Netflix’s To The Bone: is there a right way to have the conversation?

On the 14th of July 2017, Netflix’s anticipated To The Bone was officially released. The film – starring Lily Collins and Keanu Reeves, amongst others – is a story about a 20-year-old woman (Collins) who is sent to an unconventional centre for youths in an attempt to overcome her battle with anorexia. The film has been met with incredibly mixed reactions. Some cite relief that To The Bone engages with a severely underrepresented problem in society. However, others believe that the film glamorises the mental illness and, in doing so, does more harm that good.

 

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Are we really less focused than goldfish?

According to a Microsoft Corporation research report, goldfish now have a better attention span than humans. I watched a few unrelated YouTube videos and replied to a few WhatsApp messages while in the process of writing this article, so perhaps these researchers are on to something.

It is believed that our constant interaction with the instantaneous nature of modern technology has been a strong factor in shortening the average attention span from 12 seconds to 8. As the use of digital devices expands to, and gradually saturates more domains of our lives, our attention is increasingly divided.

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Trigger warnings: belittling or empathetic?

The first time I started noticing trigger warnings preceding posts, photos and articles, I was relieved; we were finally being considerate of vulnerable audiences. In a previous post, I discussed how constant exposure to harrowing online content may have severe psychological consequences.  I had thought trigger warnings may be an opportunity for audiences to decide what they are prepared to see and set a limit when it becomes unbearable. I was confused when I noticed people mocking the use of trigger warnings on online spaces.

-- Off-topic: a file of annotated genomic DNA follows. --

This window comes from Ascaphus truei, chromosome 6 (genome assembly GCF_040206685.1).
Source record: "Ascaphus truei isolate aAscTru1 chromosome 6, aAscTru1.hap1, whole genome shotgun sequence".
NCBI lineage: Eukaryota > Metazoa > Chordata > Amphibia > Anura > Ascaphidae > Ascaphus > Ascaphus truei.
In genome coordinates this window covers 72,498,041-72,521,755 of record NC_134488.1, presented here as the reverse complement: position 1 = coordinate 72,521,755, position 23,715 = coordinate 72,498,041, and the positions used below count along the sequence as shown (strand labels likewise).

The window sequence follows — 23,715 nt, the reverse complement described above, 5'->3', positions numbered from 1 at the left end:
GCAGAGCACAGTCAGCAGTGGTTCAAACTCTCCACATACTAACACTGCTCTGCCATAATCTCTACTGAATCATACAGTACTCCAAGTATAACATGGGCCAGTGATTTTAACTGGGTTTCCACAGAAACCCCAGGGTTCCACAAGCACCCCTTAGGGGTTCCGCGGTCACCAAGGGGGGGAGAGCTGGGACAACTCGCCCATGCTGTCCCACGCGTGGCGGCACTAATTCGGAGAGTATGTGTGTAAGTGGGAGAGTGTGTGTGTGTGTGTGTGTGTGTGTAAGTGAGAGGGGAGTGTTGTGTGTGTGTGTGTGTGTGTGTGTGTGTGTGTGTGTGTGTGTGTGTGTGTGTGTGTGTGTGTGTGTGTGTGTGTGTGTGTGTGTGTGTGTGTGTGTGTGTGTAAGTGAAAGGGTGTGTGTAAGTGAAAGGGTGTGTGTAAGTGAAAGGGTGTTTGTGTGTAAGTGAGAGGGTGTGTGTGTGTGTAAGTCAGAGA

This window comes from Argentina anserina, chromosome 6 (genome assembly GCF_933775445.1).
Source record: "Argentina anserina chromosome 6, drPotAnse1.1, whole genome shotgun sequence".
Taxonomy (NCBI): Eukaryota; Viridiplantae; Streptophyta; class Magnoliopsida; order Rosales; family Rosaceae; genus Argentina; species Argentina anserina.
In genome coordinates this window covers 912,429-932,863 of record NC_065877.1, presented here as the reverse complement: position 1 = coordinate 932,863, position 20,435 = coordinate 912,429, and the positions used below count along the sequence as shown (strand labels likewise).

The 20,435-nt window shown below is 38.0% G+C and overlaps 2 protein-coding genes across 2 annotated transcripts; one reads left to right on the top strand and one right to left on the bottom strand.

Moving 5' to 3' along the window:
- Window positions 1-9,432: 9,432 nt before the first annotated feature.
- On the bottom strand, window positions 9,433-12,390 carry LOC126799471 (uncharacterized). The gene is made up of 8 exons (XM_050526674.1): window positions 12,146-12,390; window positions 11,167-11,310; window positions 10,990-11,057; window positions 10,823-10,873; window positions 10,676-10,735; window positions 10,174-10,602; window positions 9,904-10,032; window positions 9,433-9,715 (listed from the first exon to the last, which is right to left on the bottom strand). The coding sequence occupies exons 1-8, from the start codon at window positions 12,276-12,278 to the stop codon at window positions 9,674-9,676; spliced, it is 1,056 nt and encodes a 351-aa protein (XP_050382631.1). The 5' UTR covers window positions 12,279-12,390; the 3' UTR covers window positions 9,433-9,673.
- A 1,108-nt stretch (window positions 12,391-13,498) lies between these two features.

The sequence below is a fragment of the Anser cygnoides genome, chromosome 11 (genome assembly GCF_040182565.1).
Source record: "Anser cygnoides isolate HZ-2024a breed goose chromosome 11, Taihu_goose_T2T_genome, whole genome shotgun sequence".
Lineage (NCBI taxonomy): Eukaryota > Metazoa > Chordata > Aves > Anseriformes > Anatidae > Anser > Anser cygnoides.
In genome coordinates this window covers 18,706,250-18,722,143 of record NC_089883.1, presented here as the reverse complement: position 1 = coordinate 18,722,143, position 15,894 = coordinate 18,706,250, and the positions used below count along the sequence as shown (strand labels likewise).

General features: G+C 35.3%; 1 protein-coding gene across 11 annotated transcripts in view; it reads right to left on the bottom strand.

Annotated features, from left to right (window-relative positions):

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Do the online conversations help?

At the beginning of this year, YouTube vlogger Trisha Paytas had a public mental breakdown, which was documented through her YouTube channel. Paytas has disclosed that she suffers from a few mental illnesses, such as depression and anxiety, but many commenters were insistent that she lied and her videos depicted a performance that was purely driven by the desire to cultivate attention.

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The impression of the internet – how much news is too much?

In my first post, I commented on Simon Sinek’s remark regarding the prevalence of depression  among millennials, and how this is related to how social media takes over their lives. While compulsive Internet use presents itself with a wide range of psychological consequences, I would like to consider that the problem may lay in the kind of content we are forced to engage with, rather than the amount of time we spend online.

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Don’t trash ‘safe spaces’ – this is why we need them

In psychological research, it has been put forward that lonely people, or those who do not possess good social skills, are at risk of developing a compulsive relationship with the Internet. Many people suffering from loneliness or depression may find communicating on the Internet less stressful or risky, a factor that makes interacting digitally far more appealing than face-to-face confrontations. Researchers believe that this could have negative impacts on the individual’s life, such as compromising the person’s work productivity and the ability to have meaningful relationships with the people around them.

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Sensoring bodies online: is it ever okay?

During October 2015, a Change.org petition was signed by over 18000 people to remove vlogger Eugenia Cooney from posting videos on YouTube. Cooney, aged 22, is a sweet young woman posts videos related to beauty tips and clothing hauls to an audience of over 890 000 followers. The problem? Her emancipated-looking body. The petitioners believe she is promoting anorexia and want her to stop making videos until she seeks medical help “before she dies”.

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